"Winnie and Wolf" is the story of the extraordinary relationship between Winifred Wagner and Adolf Hitler that took place during the years 1923-40, as seen through the eyes of the secretary at the Wagner house in Bayreuth.
Winifred, an English girl, brought up in an orphanage in East Grinstead, married at the age of eighteen to the son of Germany's most controversial genius, is a passionate Germanophile, a Wagnerian dreamer, a Teutonic patriot.
In the debacle of the post-Versailles world, the Wagner family hope for the coming, not of a warrior, a fearless Siegfried, but of a Parsifal, a mystic idealist, a redeemer-figure.
In 1923, they meet their Parsifal - a wild-eyed Viennese opera-fanatic in a trilby hat, a mac and a badly fitting suit.Hitler has already made a name for himself in some sections of German society through rabble-rousing and street corner speeches.
It is Winifred, though, who believes she can really see his poetry.
Almost at once they drop formalities and call one another 'Du' rather than 'Sie'.
She is Winnie and he is Wolf. Like Winnie, Hitler was an outsider. Like her, he was haunted by the impossibility of reconciling the pursuit of love and the pursuit of power; the ultimate inevitability, if you pursued power, of destruction.
Both had known the humiliations of poverty. Both felt angry and excluded by society. Both found each other in an unusual kinship that expressed itself through a love of opera.
- Format: Paperback
- Pages: 368 pages
- Publisher: Cornerstone
- Publication Date: 03/07/2008
- Category: Modern & contemporary fiction (post c 1945)
- ISBN: 9780099492474
Showing 1 - 2 of 2 reviews.
Review by gilly1944
Good for fans of Wagner! Sometimes hard going especially in the first half. Good insight into Wagnerian history and culture. Helps one understand how the Nazi regime came about and why it was popular.
Review by thorold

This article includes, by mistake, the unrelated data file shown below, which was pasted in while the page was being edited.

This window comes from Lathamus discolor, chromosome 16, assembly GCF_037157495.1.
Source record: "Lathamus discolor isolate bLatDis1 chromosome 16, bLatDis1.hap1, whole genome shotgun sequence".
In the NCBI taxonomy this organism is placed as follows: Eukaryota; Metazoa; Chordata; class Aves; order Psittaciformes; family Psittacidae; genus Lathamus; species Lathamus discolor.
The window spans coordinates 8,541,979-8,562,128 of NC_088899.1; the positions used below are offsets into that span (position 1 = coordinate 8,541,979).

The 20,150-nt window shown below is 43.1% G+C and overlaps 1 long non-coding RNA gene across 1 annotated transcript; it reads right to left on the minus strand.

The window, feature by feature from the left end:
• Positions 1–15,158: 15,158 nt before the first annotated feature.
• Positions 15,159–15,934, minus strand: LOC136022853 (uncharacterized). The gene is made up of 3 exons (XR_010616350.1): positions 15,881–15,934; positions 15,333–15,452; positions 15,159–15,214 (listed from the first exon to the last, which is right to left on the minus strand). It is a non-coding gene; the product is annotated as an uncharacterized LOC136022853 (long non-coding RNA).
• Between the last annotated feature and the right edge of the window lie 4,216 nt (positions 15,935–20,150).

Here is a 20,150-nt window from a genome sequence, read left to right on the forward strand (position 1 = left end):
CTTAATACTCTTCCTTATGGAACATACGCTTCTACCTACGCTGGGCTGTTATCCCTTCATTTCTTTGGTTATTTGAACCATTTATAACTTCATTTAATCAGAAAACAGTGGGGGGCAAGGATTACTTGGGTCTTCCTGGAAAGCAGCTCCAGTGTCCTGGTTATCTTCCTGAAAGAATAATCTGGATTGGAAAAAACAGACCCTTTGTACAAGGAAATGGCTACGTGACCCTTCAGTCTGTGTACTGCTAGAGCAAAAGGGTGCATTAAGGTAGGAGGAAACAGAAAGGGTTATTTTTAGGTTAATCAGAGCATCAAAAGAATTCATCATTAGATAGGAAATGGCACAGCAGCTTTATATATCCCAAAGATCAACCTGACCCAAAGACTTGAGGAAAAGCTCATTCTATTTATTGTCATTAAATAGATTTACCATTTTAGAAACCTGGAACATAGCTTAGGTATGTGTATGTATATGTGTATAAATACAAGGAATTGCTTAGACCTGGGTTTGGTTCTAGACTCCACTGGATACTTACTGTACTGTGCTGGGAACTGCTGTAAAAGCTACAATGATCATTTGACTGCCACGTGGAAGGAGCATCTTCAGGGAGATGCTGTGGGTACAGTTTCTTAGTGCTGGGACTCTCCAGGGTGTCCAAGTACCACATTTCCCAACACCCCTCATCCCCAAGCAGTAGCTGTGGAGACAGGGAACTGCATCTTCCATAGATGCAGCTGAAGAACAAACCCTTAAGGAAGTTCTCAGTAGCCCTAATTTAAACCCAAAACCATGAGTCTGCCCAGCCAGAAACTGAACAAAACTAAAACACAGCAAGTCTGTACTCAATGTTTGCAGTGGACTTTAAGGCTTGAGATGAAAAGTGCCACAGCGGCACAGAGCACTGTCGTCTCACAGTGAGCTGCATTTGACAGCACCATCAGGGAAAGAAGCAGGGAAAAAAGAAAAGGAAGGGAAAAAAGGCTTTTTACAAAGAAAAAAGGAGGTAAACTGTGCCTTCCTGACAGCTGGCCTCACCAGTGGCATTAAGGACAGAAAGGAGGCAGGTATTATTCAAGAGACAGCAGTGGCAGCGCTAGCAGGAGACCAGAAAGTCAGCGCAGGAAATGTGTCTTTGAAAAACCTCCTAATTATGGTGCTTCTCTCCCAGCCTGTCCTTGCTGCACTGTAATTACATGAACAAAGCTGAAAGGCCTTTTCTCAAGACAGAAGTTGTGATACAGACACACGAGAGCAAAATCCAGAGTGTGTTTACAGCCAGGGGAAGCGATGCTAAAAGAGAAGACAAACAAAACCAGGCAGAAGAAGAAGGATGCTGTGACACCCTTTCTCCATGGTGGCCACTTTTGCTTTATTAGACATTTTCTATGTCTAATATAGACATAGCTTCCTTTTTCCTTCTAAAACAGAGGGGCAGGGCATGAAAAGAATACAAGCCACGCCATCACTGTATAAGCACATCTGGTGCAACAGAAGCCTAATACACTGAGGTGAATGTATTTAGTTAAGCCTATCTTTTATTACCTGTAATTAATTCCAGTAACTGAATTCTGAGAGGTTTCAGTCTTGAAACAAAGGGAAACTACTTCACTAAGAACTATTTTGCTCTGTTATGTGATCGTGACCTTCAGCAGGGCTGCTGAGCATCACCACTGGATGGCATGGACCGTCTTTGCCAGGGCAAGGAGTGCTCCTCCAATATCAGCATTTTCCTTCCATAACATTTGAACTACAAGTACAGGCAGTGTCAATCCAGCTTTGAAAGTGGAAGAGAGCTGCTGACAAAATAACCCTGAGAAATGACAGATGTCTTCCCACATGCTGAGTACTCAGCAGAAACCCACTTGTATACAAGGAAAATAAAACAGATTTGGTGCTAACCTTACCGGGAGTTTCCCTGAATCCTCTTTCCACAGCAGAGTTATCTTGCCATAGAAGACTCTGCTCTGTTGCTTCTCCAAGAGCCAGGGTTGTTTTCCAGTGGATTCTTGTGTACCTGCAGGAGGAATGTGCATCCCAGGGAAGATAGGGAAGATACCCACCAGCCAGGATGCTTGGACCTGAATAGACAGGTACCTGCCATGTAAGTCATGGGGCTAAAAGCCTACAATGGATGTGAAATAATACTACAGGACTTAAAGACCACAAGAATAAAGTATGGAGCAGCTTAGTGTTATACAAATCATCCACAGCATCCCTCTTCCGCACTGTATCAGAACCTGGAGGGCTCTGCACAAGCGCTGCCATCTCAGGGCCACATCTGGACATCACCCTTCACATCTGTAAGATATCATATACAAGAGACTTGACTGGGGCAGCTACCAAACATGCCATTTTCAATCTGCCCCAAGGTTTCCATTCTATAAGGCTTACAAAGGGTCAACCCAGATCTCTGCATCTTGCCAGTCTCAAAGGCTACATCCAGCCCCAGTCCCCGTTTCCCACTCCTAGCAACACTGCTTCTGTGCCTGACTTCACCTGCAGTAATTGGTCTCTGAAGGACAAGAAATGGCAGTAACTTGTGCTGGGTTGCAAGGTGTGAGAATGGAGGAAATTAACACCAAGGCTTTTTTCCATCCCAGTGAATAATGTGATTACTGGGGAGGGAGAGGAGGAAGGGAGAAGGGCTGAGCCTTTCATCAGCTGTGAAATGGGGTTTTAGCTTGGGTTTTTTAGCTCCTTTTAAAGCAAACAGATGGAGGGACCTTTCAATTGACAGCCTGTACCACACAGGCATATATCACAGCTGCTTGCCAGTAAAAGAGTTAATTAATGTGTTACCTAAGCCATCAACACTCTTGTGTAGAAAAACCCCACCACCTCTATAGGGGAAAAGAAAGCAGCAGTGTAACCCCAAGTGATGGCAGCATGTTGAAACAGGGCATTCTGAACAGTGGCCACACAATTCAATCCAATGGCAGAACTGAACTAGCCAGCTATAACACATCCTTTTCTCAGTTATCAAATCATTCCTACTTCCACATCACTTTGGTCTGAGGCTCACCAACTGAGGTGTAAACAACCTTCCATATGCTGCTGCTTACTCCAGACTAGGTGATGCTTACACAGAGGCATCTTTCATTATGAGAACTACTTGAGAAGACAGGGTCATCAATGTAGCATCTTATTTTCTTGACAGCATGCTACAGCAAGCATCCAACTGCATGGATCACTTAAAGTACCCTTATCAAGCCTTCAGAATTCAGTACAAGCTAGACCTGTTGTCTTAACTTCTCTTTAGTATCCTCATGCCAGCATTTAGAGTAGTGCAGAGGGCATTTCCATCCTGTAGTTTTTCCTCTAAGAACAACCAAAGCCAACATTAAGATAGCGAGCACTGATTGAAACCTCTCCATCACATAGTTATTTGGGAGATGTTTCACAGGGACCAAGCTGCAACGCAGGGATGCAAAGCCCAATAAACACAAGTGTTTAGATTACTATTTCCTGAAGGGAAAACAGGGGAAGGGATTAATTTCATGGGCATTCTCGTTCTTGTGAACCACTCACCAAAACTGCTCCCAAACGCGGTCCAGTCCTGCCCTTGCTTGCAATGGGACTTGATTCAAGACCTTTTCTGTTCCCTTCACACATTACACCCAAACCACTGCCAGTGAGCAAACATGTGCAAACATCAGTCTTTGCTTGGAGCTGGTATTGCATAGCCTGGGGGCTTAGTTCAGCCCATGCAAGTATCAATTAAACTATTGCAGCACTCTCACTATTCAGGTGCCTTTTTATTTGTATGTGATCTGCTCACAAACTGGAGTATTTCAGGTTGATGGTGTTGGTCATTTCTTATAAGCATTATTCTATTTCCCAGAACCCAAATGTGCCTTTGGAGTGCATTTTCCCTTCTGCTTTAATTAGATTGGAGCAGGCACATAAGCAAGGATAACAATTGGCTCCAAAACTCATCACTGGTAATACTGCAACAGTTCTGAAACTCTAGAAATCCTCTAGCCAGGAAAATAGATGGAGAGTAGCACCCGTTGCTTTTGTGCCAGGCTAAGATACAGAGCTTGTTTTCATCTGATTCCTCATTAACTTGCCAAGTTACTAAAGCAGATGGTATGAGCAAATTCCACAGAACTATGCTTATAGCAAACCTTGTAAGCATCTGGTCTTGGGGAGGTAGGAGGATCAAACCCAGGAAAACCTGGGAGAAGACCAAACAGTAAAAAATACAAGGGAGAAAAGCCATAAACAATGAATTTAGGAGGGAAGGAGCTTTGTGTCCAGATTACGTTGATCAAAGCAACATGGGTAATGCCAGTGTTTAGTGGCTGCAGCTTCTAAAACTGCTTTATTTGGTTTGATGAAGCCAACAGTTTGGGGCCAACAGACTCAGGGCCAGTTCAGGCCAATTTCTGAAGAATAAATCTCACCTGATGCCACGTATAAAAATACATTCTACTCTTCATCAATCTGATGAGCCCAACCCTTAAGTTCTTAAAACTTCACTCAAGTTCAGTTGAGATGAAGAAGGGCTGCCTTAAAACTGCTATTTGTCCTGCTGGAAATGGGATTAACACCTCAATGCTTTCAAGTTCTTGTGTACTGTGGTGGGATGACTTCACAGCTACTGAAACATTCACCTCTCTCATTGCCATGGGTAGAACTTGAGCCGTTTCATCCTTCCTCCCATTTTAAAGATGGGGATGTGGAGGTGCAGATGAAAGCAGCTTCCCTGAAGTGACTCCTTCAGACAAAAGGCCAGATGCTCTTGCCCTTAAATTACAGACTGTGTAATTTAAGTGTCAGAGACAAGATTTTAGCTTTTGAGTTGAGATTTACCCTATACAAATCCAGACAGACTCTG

The trouble I have with A.N. Wilson is that he wrote lively, witty novels that I enjoyed thirty years ago, and he has written a lot of excellent non-fiction since. So I keep coming to his fiction with high expectations, only to end up with something rather dull. This seems to be the most interesting one for a while, but it's still heavy going in parts. The premise is interesting, and as usual, Wilson has picked a subject that is almost bound to get him into trouble. His strategy for dealing with it is one straight out of Sir Walter Scott: nested levels of dull, pedantic narrators. Wilson's probably the first person to do this in anger since <i>Old Mortality</i>, and it's a risky approach: the voice of the lowest-level narrator, N____, is so dull and uninspired in the early part of the book that I nearly gave up. Fortunately Wilson cheats a bit and sneaks in his own voice when he moves out of the 1930s story of Hitler and Winifred Wagner into the back-stories of Richard Wagner and of Hitler's youth.I liked the non-chronological presentation that tied the story to the themes of Wagner's main operas. The central questions the book attacks are the obvious ones: Why were Germans attracted to Hitler and his policies? Can Wagner's artistic genius be disentangled from its political baggage? But they were treated in a reasonably fresh way. I felt Wilson did a little better with Hitler than with Wagner. His treatment seems to ignore almost entirely that Wagner wrote <i>music</i>, and considers the operas on a purely literary level, as though they were plays or novels. Obviously that's partly a limitation imposed by the need to communicate to general readers, but there are ways of talking about music without getting too Thomas Mann about it. Cutting out the music altogether is just weird, especially in a book that seems to take it for granted that readers are reasonably familiar with the stories and characters of the operas. To be fair, he mentions the music of <i>Tristan</i> &mdash; how could he not? &mdash; but doesn't really say anything about it. The treatment of Hitler looks at him from an unexpected viewpoint too — from behind! — but Wilson gives us the information we need to fit that unorthodox view into the more conventional picture of him. The <i>Flounder</i> metaphor is overworked a bit, though.This being A.N. Wilson, his real interest isn't in anything as mundane as Wagner or Hitler: the book gives him a wonderful chance to have yet another go at the 19th century crisis of religious faith. Where the Wagner/Hitler story is paradoxically full of British figures (even the <i>Ring</i> is a reworking of Shakespeare, we're told), at this more abstract level everything is thoroughly German, and Wilson is able to wheel out all the big guns from Schopenhauer and Nietzsche to Heidegger and Wittgenstein. Fun for all the family.Probably better as a slightly off-beat non-fiction study of Wagner-and-the-Nazis than it is as an historical novel, but not bad, for all that.